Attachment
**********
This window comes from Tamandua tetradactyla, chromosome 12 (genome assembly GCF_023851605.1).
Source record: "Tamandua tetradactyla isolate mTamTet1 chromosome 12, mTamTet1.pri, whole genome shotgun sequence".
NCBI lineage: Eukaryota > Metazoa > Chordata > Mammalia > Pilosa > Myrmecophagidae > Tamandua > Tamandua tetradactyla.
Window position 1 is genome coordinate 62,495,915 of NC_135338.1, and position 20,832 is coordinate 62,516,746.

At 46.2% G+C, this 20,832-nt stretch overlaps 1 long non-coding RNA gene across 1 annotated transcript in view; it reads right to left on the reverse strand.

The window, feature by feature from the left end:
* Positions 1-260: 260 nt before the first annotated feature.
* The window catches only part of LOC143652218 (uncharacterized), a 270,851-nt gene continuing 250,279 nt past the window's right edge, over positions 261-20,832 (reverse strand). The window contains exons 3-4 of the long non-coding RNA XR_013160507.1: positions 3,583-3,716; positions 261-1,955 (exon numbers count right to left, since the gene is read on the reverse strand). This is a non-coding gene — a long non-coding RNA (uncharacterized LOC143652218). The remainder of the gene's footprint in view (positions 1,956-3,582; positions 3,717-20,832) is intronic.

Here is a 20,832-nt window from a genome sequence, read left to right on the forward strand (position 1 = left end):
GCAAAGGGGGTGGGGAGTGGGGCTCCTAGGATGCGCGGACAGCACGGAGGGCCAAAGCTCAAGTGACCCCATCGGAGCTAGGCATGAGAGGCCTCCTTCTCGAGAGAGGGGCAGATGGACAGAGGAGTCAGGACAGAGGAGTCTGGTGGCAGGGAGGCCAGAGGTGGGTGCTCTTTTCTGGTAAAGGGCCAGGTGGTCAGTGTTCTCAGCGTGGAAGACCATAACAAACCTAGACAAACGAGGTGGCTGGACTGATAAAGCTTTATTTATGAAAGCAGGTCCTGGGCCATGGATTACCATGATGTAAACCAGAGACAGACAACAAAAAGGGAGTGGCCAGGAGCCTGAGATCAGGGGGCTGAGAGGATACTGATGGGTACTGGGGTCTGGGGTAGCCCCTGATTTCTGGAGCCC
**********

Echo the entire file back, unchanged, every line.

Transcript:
This window comes from Tamandua tetradactyla, chromosome 12 (genome assembly GCF_023851605.1).
Source record: "Tamandua tetradactyla isolate mTamTet1 chromosome 12, mTamTet1.pri, whole genome shotgun sequence".
NCBI lineage: Eukaryota > Metazoa > Chordata > Mammalia > Pilosa > Myrmecophagidae > Tamandua > Tamandua tetradactyla.
Window position 1 is genome coordinate 62,495,915 of NC_135338.1, and position 20,832 is coordinate 62,516,746.

At 46.2% G+C, this 20,832-nt stretch overlaps 1 long non-coding RNA gene across 1 annotated transcript in view; it reads right to left on the reverse strand.

The window, feature by feature from the left end:
* Positions 1-260: 260 nt before the first annotated feature.
* The window catches only part of LOC143652218 (uncharacterized), a 270,851-nt gene continuing 250,279 nt past the window's right edge, over positions 261-20,832 (reverse strand). The window contains exons 3-4 of the long non-coding RNA XR_013160507.1: positions 3,583-3,716; positions 261-1,955 (exon numbers count right to left, since the gene is read on the reverse strand). This is a non-coding gene — a long non-coding RNA (uncharacterized LOC143652218). The remainder of the gene's footprint in view (positions 1,956-3,582; positions 3,717-20,832) is intronic.

Here is a 20,832-nt window from a genome sequence, read left to right on the forward strand (position 1 = left end):
GCAAAGGGGGTGGGGAGTGGGGCTCCTAGGATGCGCGGACAGCACGGAGGGCCAAAGCTCAAGTGACCCCATCGGAGCTAGGCATGAGAGGCCTCCTTCTCGAGAGAGGGGCAGATGGACAGAGGAGTCAGGACAGAGGAGTCTGGTGGCAGGGAGGCCAGAGGTGGGTGCTCTTTTCTGGTAAAGGGCCAGGTGGTCAGTGTTCTCAGCGTGGAAGACCATAACAAACCTAGACAAACGAGGTGGCTGGACTGATAAAGCTTTATTTATGAAAGCAGGTCCTGGGCCATGGATTACCATGATGTAAACCAGAGACAGACAACAAAAAGGGAGTGGCCAGGAGCCTGAGATCAGGGGGCTGAGAGGATACTGATGGGTACTGGGGTCTGGGGTAGCCCCTGATTTCTGGAGCCC